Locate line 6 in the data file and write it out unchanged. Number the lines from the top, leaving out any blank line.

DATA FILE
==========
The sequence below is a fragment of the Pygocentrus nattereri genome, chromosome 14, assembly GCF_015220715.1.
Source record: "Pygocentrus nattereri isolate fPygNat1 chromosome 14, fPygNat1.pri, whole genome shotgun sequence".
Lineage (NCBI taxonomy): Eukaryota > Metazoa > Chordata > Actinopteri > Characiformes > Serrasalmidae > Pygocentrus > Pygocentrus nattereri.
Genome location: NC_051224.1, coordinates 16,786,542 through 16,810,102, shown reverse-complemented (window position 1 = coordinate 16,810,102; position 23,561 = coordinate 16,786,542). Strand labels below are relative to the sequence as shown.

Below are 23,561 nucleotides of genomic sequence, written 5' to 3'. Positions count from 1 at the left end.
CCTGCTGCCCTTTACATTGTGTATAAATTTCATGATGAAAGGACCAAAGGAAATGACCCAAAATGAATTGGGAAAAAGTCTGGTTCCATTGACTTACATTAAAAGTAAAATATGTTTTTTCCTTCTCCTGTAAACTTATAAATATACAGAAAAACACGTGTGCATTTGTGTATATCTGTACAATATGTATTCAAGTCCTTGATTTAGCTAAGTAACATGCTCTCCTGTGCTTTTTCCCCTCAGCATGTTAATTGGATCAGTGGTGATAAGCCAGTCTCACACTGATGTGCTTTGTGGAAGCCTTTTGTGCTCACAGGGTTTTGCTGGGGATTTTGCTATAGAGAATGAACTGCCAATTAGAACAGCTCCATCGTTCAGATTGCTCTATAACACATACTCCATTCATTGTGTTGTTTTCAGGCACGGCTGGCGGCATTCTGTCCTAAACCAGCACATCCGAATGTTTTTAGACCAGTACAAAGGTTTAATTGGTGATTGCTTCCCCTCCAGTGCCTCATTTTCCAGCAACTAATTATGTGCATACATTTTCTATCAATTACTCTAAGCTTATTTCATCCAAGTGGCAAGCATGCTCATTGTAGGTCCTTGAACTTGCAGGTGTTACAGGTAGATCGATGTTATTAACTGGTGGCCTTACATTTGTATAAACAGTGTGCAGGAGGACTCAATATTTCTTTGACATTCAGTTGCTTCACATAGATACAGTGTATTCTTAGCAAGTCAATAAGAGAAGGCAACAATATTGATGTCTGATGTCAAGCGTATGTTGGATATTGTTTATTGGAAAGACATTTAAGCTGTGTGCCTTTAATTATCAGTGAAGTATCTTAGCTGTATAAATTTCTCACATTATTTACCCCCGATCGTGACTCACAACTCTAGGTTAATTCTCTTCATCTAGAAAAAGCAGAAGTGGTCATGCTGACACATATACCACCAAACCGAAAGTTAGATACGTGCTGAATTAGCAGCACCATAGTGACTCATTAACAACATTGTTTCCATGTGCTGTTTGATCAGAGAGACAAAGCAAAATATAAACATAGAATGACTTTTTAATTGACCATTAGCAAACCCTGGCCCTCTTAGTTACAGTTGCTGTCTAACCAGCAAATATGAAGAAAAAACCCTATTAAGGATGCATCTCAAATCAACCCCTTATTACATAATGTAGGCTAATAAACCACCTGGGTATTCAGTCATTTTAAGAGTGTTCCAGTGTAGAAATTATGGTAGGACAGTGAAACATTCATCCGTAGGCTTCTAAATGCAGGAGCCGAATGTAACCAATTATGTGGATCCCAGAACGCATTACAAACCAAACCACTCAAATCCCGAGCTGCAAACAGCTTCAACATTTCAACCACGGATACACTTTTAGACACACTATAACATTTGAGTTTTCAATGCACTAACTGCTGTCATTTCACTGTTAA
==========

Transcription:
CCTGCTGCCCTTTACATTGTGTATAAATTTCATGATGAAAGGACCAAAGGAAATGACCCAAAATGAATTGGGAAAAAGTCTGGTTCCATTGACTTACATTAAAAGTAAAATATGTTTTTTCCTTCTCCTGTAAACTTATAAATATACAGAAAAACACGTGTGCATTTGTGTATATCTGTACAATATGTATTCAAGTCCTTGATTTAGCTAAGTAACATGCTCTCCTGTGCTTTTTCCCCTCAGCATGTTAATTGGATCAGTGGTGATAAGCCAGTCTCACACTGATGTGCTTTGTGGAAGCCTTTTGTGCTCACAGGGTTTTGCTGGGGATTTTGCTATAGAGAATGAACTGCCAATTAGAACAGCTCCATCGTTCAGATTGCTCTATAACACATACTCCATTCATTGTGTTGTTTTCAGGCACGGCTGGCGGCATTCTGTCCTAAACCAGCACATCCGAATGTTTTTAGACCAGTACAAAGGTTTAATTGGTGATTGCTTCCCCTCCAGTGCCTCATTTTCCAGCAACTAATTATGTGCATACATTTTCTATCAATTACTCTAAGCTTATTTCATCCAAGTGGCAAGCATGCTCATTGTAGGTCCTTGAACTTGCAGGTGTTACAGGTAGATCGATGTTATTAACTGGTGGCCTTACATTTGTATAAACAGTGTGCAGGAGGACTCAATATTTCTTTGACATTCAGTTGCTTCACATAGATACAGTGTATTCTTAGCAAGTCAATAAGAGAAGGCAACAATATTGATGTCTGATGTCAAGCGTATGTTGGATATTGTTTATTGGAAAGACATTTAAGCTGTGTGCCTTTAATTATCAGTGAAGTATCTTAGCTGTATAAATTTCTCACATTATTTACCCCCGATCGTGACTCACAACTCTAGGTTAATTCTCTTCATCTAGAAAAAGCAGAAGTGGTCATGCTGACACATATACCACCAAACCGAAAGTTAGATACGTGCTGAATTAGCAGCACCATAGTGACTCATTAACAACATTGTTTCCATGTGCTGTTTGATCAGAGAGACAAAGCAAAATATAAACATAGAATGACTTTTTAATTGACCATTAGCAAACCCTGGCCCTCTTAGTTACAGTTGCTGTCTAACCAGCAAATATGAAGAAAAAACCCTATTAAGGATGCATCTCAAATCAACCCCTTATTACATAATGTAGGCTAATAAACCACCTGGGTATTCAGTCATTTTAAGAGTGTTCCAGTGTAGAAATTATGGTAGGACAGTGAAACATTCATCCGTAGGCTTCTAAATGCAGGAGCCGAATGTAACCAATTATGTGGATCCCAGAACGCATTACAAACCAAACCACTCAAATCCCGAGCTGCAAACAGCTTCAACATTTCAACCACGGATACACTTTTAGACACACTATAACATTTGAGTTTTCAATGCACTAACTGCTGTCATTTCACTGTTAA